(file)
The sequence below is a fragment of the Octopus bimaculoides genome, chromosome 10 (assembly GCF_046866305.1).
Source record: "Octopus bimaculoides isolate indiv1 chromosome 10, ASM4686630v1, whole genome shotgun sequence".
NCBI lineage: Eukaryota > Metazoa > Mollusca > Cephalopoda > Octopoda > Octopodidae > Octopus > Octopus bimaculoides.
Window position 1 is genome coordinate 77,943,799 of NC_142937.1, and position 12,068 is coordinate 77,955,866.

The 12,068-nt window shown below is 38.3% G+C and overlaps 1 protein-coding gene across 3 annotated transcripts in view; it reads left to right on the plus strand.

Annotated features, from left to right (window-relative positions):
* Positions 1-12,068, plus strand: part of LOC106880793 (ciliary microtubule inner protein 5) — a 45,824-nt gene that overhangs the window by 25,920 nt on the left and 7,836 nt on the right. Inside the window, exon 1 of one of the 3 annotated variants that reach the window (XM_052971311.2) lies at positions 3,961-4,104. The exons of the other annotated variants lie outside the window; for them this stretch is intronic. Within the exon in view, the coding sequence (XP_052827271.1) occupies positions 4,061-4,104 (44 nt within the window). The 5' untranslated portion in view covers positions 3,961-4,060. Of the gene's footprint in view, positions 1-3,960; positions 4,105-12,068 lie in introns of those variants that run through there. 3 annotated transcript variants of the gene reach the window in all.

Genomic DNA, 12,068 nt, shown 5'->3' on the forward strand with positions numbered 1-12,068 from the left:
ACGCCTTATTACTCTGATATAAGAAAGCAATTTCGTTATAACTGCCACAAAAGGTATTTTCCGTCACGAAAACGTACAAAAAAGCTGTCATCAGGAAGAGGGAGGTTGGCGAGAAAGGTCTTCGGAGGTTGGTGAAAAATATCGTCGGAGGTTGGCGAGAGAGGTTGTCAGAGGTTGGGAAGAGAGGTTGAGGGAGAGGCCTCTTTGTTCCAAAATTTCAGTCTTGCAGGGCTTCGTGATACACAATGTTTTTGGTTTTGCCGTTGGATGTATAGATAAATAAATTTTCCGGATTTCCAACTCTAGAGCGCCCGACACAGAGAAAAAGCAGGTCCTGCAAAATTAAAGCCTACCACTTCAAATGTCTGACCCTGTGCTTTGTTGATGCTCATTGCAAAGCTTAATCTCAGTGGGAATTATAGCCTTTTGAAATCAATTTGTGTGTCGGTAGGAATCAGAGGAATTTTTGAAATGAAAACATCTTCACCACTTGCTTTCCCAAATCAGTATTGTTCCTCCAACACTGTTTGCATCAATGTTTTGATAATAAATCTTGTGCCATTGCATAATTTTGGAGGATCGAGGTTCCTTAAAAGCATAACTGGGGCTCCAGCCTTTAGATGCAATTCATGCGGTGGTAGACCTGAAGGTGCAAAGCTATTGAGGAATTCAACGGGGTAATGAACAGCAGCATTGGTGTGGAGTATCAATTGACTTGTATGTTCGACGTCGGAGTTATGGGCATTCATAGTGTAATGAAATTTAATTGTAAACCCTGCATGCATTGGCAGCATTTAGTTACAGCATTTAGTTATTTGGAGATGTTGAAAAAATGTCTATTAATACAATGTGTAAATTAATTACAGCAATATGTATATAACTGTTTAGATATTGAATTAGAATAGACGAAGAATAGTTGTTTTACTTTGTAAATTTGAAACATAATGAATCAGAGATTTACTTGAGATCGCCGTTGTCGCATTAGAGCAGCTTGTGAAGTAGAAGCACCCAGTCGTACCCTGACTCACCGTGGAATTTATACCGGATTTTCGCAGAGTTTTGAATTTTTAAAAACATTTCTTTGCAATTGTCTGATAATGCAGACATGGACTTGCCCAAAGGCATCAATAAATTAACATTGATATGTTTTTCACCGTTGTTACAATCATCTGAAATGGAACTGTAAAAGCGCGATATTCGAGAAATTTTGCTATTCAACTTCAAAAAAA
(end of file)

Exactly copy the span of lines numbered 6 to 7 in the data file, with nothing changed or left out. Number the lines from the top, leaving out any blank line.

Annotated features, from left to right (window-relative positions):
* Positions 1-12,068, plus strand: part of LOC106880793 (ciliary microtubule inner protein 5) — a 45,824-nt gene that overhangs the window by 25,920 nt on the left and 7,836 nt on the right. Inside the window, exon 1 of one of the 3 annotated variants that reach the window (XM_052971311.2) lies at positions 3,961-4,104. The exons of the other annotated variants lie outside the window; for them this stretch is intronic. Within the exon in view, the coding sequence (XP_052827271.1) occupies positions 4,061-4,104 (44 nt within the window). The 5' untranslated portion in view covers positions 3,961-4,060. Of the gene's footprint in view, positions 1-3,960; positions 4,105-12,068 lie in introns of those variants that run through there. 3 annotated transcript variants of the gene reach the window in all.